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filed: March 13, 1989.


Appeal from the Order entered January 6, 1988 in the court of Common Pleas of Northampton County, Civil Division, No. 1987-C-3198.


James T. Huber, Allentown, for appellant.

James D. Rawlings, II, Bethlehem, for Lasso, appellee.

William P. Exaros, Bethlehem, for Pasquariello, appellee.

Tamilia, Kelly and Hester, JJ.

Author: Kelly

[ 382 Pa. Super. Page 489]

The sole issue on appeal is whether a wife may recover against a tortfeasor for serious emotional distress caused by shock and fear for her husband who was fatally injured in an automobile accident, where the wife visually observed her husband's vehicle being followed by defendant's speeding vehicle, heard the impact between her husband's pickup and defendant's automobile and arrived on the scene immediately thereafter to find her husband lying unconscious. For the reasons which follow, we find that appellant has alleged sufficient facts to state a cause of action. Accordingly,

[ 382 Pa. Super. Page 490]

    we reverse the order of the trial court sustaining defendant's preliminary objections in the nature of a demurrer, reinstate appellant's cause of action, and remand for proceedings consistent with this opinion.

Appellant, Janice E. Neff, appeals from the order granting the preliminary objections in the nature of a demurrer made by appellees, William Lasso, Jr. and G. Thomas Pasquariello, t/a Pasquariello's Auto Shop, dismissing appellant's claim for negligent infliction of emotional distress.


Our standard of review of an order granting preliminary objections in the nature of a demurrer was set forth in Vattimo v. Lower Bucks Hosp., Inc., 502 Pa. 241, 465 A.2d 1231 (1983) as follows:

All material facts set forth in the complaint as well as all inferences reasonably deducible therefrom are admitted as true [for the purpose of this review.] The question presented by the demurrer is whether, on the facts averred, the law says with certainty that no recovery is possible. Where a doubt exists as to whether a demurrer should be sustained, this doubt should be resolved in favor of overruling it.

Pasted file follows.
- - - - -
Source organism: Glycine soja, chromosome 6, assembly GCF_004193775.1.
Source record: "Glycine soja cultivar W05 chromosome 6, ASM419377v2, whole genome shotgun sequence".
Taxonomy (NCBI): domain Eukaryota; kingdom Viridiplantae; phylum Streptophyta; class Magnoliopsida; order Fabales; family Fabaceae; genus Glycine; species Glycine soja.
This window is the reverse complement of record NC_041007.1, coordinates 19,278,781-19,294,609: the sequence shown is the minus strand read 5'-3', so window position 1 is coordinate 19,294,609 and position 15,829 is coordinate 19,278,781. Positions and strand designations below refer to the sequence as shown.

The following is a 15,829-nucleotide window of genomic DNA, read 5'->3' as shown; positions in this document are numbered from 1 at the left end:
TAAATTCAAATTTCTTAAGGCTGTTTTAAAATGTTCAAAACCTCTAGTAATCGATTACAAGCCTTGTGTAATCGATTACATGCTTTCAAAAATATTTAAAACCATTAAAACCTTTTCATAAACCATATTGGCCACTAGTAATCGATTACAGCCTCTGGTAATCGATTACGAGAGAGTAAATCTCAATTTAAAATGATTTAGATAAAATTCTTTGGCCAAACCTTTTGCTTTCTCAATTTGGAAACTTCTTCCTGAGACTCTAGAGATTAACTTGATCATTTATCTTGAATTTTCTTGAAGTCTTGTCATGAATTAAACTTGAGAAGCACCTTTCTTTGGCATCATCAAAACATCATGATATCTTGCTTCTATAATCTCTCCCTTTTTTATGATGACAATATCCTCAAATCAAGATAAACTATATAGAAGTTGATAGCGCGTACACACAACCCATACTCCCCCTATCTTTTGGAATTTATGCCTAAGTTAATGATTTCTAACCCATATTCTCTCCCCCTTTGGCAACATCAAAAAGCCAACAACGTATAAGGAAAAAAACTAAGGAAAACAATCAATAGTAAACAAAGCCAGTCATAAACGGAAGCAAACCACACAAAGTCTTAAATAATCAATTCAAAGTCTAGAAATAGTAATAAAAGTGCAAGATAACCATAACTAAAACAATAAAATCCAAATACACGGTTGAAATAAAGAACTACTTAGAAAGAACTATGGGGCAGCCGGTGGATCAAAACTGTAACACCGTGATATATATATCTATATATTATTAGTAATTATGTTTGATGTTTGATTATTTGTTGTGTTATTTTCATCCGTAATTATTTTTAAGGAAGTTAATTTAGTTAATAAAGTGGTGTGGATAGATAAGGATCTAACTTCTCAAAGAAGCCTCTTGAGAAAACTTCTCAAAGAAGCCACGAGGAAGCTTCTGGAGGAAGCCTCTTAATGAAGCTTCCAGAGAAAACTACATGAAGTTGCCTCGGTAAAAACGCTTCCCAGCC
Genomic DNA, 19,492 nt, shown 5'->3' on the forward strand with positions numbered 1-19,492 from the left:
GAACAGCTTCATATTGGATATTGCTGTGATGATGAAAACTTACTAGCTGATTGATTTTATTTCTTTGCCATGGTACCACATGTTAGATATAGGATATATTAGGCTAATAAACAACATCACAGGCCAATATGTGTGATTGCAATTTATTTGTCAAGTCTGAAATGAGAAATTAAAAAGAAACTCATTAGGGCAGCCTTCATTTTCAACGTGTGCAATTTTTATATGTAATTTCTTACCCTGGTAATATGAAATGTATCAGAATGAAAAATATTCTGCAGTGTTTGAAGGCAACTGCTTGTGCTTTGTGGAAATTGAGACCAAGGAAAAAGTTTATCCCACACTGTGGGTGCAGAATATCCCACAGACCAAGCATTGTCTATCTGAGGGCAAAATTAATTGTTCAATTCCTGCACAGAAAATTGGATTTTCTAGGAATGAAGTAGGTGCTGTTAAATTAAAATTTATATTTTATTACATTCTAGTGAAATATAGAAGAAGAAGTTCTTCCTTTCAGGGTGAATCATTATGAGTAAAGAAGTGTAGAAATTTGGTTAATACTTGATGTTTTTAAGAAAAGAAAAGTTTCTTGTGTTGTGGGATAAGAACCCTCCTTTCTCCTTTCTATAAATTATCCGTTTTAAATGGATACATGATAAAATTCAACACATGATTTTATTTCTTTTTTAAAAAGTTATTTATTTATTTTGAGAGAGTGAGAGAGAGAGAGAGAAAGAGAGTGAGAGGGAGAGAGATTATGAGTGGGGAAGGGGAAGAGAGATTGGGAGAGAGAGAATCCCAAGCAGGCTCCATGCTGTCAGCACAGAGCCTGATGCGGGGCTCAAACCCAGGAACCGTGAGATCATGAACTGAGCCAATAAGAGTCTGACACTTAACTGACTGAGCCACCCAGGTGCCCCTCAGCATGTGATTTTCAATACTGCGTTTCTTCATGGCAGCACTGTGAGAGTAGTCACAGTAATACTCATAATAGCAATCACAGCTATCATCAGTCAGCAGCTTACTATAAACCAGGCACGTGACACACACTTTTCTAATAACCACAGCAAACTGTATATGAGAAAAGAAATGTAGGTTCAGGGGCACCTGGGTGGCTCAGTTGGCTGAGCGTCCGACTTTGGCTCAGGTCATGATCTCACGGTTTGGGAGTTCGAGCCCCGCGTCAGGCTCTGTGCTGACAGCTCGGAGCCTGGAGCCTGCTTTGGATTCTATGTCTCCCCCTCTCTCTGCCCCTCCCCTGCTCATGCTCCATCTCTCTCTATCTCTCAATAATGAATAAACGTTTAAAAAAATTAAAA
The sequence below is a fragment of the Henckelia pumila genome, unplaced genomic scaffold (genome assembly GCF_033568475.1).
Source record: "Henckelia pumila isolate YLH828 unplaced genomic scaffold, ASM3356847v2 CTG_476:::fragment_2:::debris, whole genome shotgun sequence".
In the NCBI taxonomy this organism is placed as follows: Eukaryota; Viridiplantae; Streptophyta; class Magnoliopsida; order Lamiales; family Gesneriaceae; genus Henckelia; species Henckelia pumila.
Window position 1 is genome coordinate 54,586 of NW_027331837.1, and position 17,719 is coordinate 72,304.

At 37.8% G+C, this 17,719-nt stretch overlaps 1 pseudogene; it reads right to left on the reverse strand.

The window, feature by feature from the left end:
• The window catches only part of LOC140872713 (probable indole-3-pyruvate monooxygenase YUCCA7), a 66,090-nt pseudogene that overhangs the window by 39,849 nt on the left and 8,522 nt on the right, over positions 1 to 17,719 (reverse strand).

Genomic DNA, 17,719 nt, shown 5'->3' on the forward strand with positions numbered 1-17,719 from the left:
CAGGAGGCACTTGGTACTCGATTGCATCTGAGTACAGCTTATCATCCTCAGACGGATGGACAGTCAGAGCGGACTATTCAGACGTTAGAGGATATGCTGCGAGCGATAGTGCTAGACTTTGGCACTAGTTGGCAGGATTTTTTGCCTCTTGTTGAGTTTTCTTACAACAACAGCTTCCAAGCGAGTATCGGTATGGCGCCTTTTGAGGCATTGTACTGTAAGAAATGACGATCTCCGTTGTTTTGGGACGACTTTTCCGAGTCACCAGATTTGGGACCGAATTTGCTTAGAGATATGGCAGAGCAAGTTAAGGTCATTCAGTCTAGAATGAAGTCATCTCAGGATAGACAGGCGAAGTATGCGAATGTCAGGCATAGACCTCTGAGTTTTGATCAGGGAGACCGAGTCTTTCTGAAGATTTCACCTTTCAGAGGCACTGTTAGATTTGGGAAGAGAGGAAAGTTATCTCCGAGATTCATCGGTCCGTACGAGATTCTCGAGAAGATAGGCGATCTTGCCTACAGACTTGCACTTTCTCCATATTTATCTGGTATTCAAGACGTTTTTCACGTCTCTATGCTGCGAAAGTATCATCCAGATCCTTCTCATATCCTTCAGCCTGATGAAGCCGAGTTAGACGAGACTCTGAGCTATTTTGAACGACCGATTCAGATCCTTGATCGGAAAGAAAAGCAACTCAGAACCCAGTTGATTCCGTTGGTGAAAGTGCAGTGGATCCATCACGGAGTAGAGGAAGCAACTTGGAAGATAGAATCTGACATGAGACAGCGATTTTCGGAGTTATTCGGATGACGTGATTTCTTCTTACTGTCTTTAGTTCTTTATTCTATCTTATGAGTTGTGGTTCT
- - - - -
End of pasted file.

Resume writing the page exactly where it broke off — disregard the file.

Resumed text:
502 Pa. at 244, 465 A.2d at 1232-33 (citations omitted); see also Mahoney v. Furches, 503 Pa. 60, 66, 468 A.2d 458, 461-62 (1983). In reviewing the grant of a demurrer we are not bound by the inferences drawn by the trial court nor are we bound by its conclusions of law. See Drug House Inc. v. Keystone Bank, 272 Pa. Super. 130, 132, 414 A.2d 704, 705 (1979). Moreover, the novelty of a claim or theory, alone, does not compel affirmance of a demurrer. See Sinn v. Burd, 486 Pa. 146, 150, 404 A.2d 672, 674 (1979); Papieves v. Lawrence, 437 Pa. 373, 376-77, 263 A.2d 118, 120 (1970); Woodward v. Dietrich, 378 Pa. Super. 111, 548 A.2d 301 (1988).

In light of our standard of review, the following is a summary of the relevant factual history of this case as stated in appellant's complaint. At approximately 3:55 p.m.

[ 382 Pa. Super. Page 491]

    on May 17, 1986, the decedent, William L. Neff, was driving his Chevrolet pickup truck on Allen Drive directly in front of his home. Appellee, William Lasso, Jr., traveling at an excessive rate of speed, followed decedent down Allen Drive. As decedent was attempting to make a left-hand turn into his driveway, appellee attempted to pass him on the left-hand side in a no passing zone. In doing so, appellee struck the rear left portion of decedent's pickup fatally injuring the decedent.

At the time of these events, appellant, Janice A. Neff, was standing in her home looking out her kitchen window. Appellant observed her husband arriving home and observed appellee following directly behind him at an excessive rate of speed. Appellant heard an impact between two vehicles.*fn1 Appellant arrived at the accident scene immediately thereafter and found her husband lying unconscious on their front lawn. As a result, appellant suffered severe emotional distress.